Comedian, actor and writer Steve Martin is from Waco, Texas. Martin’s entertainment career started to take off with success as a writer for the “Smothers Brothers Comedy Hour”. He then turned to stand-up comedy and often appeared on “The Tonight Show”. He was, and still is, a popular guest host on “Saturday Night Live”. He is so popular on “SNL” that many mistakenly believe that he was a permanent member of the “Saturday NIght Live” cast.

The actor Steve Carell has achieved great success on both television and in movies. On the small screen, Carell came to prominence on “The Daily Show with Jon Stewart” and then of as the lead in the US version of “The Office”. On the big screen, he starred in “The 40-Year-Old Virgin”, “Evan Almighty”. My personal favorite Carell movie is 2007’s ”Dan in Real Life”, in which he stars opposite the wonderful Juliette Binoche.

Martin Short’s father emigrated to Canada as a refugee from Ireland during the 1919-1921 Irish War of Independence. In fact, I worked closely with one of Martin’s cousins back in Ireland. Martin Short started out his career as a comedian with “SCTV” before moving to “Saturday Night Live” where he became one of the show’s most celebrated stars. Back in 1972 Short appeared in a production of “Godspell” alongside Gilda Radner. Short and Radner dated for a while, then Short started going out with Radner’s understudy, Nancy Dolman. Dolman and Short married in 1980. Any of you that follow British politics will know of Clare Short, a minister in the cabinet of former Prime Minister Tony Blair. Clare and Martin are first cousins.

33. Bluesy woodwind : SAX

The saxophone was invented by Belgian Adolphe Sax. Sax developed lip cancer at one point in his life, and one has to wonder if his affliction was related to his saxophone playing (I am sure not!). I had the privilege of visiting Sax’s grave in the Cemetery of Montmartre in Paris a few years ago.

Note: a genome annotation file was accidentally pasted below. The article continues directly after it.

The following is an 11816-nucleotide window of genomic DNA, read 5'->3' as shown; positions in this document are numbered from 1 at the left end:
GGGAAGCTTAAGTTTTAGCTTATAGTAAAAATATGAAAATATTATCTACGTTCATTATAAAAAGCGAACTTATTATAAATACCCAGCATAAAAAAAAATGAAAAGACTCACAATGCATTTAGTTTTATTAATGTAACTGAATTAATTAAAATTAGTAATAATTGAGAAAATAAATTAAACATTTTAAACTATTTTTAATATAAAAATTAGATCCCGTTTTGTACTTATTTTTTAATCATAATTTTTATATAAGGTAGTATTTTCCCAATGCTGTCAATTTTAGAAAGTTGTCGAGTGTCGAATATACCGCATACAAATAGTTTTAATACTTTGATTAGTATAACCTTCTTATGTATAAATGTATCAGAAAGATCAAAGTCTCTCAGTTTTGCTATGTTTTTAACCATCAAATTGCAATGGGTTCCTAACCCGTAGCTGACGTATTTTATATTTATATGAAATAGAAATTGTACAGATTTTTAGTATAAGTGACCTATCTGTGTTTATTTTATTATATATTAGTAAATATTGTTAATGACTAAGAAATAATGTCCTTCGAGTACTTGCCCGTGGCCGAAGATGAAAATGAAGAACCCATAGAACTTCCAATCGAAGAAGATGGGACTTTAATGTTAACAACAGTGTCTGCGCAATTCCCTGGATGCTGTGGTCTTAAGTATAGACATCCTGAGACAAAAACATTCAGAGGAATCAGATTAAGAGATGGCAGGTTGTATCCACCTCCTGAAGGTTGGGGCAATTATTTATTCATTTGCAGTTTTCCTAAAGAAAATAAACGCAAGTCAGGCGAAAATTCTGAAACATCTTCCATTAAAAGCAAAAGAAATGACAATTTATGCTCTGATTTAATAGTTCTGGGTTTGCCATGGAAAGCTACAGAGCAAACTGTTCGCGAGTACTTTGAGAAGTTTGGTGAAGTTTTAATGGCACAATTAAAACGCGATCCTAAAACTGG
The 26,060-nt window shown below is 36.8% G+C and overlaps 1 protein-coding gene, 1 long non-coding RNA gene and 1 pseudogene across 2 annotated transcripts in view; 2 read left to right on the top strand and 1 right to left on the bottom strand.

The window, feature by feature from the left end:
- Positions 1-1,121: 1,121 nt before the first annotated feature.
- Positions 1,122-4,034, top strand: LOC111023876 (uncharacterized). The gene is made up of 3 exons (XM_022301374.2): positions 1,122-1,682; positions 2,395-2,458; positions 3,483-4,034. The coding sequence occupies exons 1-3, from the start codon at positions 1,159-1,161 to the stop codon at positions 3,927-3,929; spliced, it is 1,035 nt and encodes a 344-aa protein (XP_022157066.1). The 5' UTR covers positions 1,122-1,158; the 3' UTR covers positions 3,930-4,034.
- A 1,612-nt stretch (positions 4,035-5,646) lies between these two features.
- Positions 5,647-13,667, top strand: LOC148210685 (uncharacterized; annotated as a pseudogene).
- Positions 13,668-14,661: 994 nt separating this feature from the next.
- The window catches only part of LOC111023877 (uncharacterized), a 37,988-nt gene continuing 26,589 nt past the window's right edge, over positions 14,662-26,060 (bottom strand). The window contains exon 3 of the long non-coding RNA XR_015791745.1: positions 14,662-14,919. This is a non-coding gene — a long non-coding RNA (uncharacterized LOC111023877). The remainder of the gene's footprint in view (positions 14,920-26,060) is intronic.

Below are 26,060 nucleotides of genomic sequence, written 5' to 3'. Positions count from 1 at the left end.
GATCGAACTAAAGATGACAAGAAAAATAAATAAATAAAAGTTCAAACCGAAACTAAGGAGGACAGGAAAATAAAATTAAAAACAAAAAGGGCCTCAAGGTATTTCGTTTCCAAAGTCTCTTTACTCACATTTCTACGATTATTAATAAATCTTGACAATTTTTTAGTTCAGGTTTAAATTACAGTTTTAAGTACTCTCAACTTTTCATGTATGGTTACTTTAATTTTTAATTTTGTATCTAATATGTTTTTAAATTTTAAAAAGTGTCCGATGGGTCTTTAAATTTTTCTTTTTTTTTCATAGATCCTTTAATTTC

40. Singer Brown + singer Swift = singer ___ : JAMES TAYLOR (JAMES Brown + TAYLOR Swift)

James Taylor is a singer-songwriter and guitarist who first achieved success with his 1070 song “Fire and Rain”. Famously, Taylor was married to fellow singer Carly Simon, from 1972 to 1983.

The singer James Brown was often referred to as “The Godfather of Soul” and sometimes “Mr. Dynamite”. He was born in Barnwell, South Carolina and had a rough and impoverished upbringing. He lived for some years in his aunt’s house which she ran as a brothel, and when he was sixteen he was convicted of armed robbery and was sent to reform school. While in reform school he was noticed by the R&B star Bobby Byrd, who took him under his wing. Byrd helped secure the young man an early release, and thereafter Brown turned his energies to music.

Singer Taylor Swift had one of her first gigs at the US Open tennis tournament when she was in her early teens. There she sang the national anthem and received a lot of favorable attention for the performance.

44. Elaine of “Seinfeld” : BENES

The character Elaine Benes, unlike the other lead characters (Jerry, Kramer and George), did not appear in the pilot episode of “Seinfeld”. NBC executives specified the addition of a female lead when they picked up the show citing that the situation was too “male-centric”.

46. Drug for insomniacs : AMBIEN

Ambien is a brand name for the prescription drug zolpidem. I have a friend who used to swear by Ambien for helping cope with jet lag. I once had to deal with jet lag almost monthly and swear by the diet supplement melatonin, which you can buy over the counter here in the US. But, I am no doctor so don’t listen to anything I say …

50. Basketball player Walton + basketball player Westbrook = basketball player ___ : BILL RUSSELL (BILL Walton + RUSSELL Westbrook)